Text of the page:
Monthly Archives: November 2010

The Federal Reserve Explained!

It’s true–paper money makes it easier to cause inflation. Much easier. A government can “just print” more money. The US did this in the American Revolution, and again during the Civil War. Some people say we’re doing it now. I don’t think that’s quite right, because of the way the Federal Reserve works, which few […]

Rhetoric of the Gold Fetish

In anthropology, a “fetish” is an object believed to have magical powers. A rabbit’s foot, a horseshoe, a lucky coin: these are “fetishes,” material things supposedly animated by magic power. They can ward off bad times. Historically, when Americans talked about the gold standard, they often talked about it as magical. Gold would make bad […]

the always already of polling

Polling–maybe the worst thing ever to happen to our politics. Somewhere I came across a quote from Foucault–I think it was Foucault[1. lil’ help?]–saying “truth is the product of the system of beliefs designed to produce it.” A Model T Ford was the truth of the Ford assembly line. If we think of the Ford […]

The Gold Standard of Lunacy

The gold standard is coming back in a a big way. Not only do a number of recently elected congressman and Senators favor a return to the gold standard: the President of the World Bank recently initiated a conversation about returning to gold, and the New York Times recently ran an editorial by James Grant […]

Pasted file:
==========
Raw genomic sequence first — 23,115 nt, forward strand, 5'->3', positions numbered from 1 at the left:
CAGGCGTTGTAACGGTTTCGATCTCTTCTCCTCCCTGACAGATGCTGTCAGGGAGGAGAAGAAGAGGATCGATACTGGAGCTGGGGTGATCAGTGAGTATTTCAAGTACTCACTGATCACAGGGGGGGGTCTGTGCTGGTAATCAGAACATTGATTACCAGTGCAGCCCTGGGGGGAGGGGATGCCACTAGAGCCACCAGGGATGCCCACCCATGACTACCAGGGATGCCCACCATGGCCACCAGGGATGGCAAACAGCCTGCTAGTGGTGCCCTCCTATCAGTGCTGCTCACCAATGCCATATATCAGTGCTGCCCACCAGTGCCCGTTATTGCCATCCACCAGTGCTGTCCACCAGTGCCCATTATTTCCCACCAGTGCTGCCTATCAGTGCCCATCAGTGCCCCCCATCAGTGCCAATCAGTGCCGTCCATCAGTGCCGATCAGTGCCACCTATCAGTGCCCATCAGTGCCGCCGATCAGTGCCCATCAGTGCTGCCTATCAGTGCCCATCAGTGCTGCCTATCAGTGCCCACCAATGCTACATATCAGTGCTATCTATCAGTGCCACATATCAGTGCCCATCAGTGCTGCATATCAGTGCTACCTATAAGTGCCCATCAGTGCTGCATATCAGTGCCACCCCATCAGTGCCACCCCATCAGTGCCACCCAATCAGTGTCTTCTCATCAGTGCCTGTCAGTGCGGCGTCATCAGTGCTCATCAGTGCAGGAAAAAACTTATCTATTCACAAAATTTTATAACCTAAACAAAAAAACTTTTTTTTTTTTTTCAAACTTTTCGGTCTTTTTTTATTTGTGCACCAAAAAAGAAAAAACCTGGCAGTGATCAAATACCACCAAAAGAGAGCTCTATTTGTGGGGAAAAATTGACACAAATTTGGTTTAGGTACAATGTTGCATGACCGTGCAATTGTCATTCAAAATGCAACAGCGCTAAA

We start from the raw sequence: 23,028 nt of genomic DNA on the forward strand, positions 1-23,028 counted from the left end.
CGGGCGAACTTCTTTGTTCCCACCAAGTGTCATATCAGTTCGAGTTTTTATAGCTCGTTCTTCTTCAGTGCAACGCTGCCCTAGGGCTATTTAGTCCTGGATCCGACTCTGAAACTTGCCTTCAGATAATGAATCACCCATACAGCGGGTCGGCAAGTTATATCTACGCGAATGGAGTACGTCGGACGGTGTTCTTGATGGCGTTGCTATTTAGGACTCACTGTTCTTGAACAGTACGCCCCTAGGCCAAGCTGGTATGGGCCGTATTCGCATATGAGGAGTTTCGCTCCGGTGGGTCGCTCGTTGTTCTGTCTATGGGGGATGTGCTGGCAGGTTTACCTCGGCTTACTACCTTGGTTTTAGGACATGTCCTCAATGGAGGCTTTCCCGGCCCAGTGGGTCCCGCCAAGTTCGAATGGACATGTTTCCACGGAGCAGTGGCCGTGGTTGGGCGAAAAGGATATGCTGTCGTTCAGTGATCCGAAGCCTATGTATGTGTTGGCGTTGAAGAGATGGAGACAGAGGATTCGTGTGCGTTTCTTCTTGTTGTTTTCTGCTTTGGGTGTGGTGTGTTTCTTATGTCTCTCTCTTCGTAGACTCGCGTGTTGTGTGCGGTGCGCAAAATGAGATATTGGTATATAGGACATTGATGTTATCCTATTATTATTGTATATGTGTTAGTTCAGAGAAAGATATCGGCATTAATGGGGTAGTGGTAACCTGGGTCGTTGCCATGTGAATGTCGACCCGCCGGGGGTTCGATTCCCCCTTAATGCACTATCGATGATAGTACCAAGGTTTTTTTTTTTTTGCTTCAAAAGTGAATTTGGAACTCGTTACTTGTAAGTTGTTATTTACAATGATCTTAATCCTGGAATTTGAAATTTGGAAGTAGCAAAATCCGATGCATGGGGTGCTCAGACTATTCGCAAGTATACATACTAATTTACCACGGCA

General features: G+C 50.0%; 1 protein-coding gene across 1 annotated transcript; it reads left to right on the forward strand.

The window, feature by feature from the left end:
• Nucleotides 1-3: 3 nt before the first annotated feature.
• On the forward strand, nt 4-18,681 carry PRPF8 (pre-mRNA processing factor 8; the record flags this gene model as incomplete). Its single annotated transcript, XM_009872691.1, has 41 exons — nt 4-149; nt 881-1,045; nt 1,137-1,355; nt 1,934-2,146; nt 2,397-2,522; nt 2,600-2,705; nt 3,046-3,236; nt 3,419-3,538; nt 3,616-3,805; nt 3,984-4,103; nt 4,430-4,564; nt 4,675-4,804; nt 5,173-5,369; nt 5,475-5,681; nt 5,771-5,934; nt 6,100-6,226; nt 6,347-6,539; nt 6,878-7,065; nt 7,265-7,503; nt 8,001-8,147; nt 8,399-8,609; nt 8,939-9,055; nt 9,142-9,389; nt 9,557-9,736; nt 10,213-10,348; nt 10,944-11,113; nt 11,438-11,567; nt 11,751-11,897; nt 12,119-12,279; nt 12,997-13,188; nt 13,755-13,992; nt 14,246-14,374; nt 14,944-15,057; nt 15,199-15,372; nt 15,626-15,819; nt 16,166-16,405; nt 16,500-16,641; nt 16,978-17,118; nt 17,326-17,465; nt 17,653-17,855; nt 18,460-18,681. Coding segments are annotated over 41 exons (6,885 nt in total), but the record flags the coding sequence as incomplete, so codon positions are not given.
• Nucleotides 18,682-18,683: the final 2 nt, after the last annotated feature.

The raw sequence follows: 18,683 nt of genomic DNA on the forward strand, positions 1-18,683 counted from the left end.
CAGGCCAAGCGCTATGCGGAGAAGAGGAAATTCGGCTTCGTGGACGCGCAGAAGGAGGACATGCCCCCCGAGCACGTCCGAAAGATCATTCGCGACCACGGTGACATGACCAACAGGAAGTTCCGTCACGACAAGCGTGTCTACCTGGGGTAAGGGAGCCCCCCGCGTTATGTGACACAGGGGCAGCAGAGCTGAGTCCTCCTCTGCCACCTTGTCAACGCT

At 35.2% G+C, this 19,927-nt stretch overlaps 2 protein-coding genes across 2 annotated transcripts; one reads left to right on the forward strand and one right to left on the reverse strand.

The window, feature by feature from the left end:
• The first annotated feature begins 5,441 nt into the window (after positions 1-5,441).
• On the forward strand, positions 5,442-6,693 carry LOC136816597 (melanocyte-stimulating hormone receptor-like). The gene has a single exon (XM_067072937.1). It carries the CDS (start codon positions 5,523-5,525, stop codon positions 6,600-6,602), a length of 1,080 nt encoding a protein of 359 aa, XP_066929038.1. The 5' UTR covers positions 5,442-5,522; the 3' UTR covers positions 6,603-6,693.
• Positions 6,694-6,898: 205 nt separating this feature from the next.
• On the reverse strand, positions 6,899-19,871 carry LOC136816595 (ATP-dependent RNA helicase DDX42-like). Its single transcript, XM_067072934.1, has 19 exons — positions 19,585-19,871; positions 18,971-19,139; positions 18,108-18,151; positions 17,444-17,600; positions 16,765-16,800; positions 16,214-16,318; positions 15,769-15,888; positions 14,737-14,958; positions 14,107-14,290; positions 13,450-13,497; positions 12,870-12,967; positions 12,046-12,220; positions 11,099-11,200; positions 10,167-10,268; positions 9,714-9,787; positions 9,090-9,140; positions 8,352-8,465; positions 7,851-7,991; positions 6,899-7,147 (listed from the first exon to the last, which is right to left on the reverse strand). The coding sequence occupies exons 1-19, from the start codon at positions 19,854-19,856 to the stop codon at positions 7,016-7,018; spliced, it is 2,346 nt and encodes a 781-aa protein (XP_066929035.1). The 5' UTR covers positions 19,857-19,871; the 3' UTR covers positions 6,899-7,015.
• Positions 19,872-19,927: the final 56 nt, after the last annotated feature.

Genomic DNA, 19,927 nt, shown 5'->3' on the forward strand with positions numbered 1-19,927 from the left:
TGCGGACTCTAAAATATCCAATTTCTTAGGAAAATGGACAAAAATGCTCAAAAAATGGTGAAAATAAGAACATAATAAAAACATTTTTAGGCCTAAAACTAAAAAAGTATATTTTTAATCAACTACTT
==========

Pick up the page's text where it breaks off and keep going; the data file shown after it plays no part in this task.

Googling Peer Review, Part Two

Talking with a friend about peer review, it occurred to me that the stuff which has been most influential in my intellectual life, the stuff that’s been most profound and useful, is profound and useful in ways that have nothing at all to do with peer review. Was Foucault’s Discipline and Punish peer reviewed? It […]

Social Security was a Jobs Bill

Social Security was first proposed in the mid-1930s, as a jobs bill, an answer to the unemployment problem. In the mid 1930s a California doctor, Frances Townsend, proposed establishing a 2% sales tax on all purchases, and using the resulting funds to guarantee every American over 60 a pension As you can see below, he […]

Blind Imitation

What do we do when we learn by imitation? What does it mean when the imitation crosses “racial” lines? I’m working on the history of music, and looking here at the career of Eddie Lang, who was perhaps the single most recorded person in the 1920s. I want to eventually compare Lang to John Powell, […]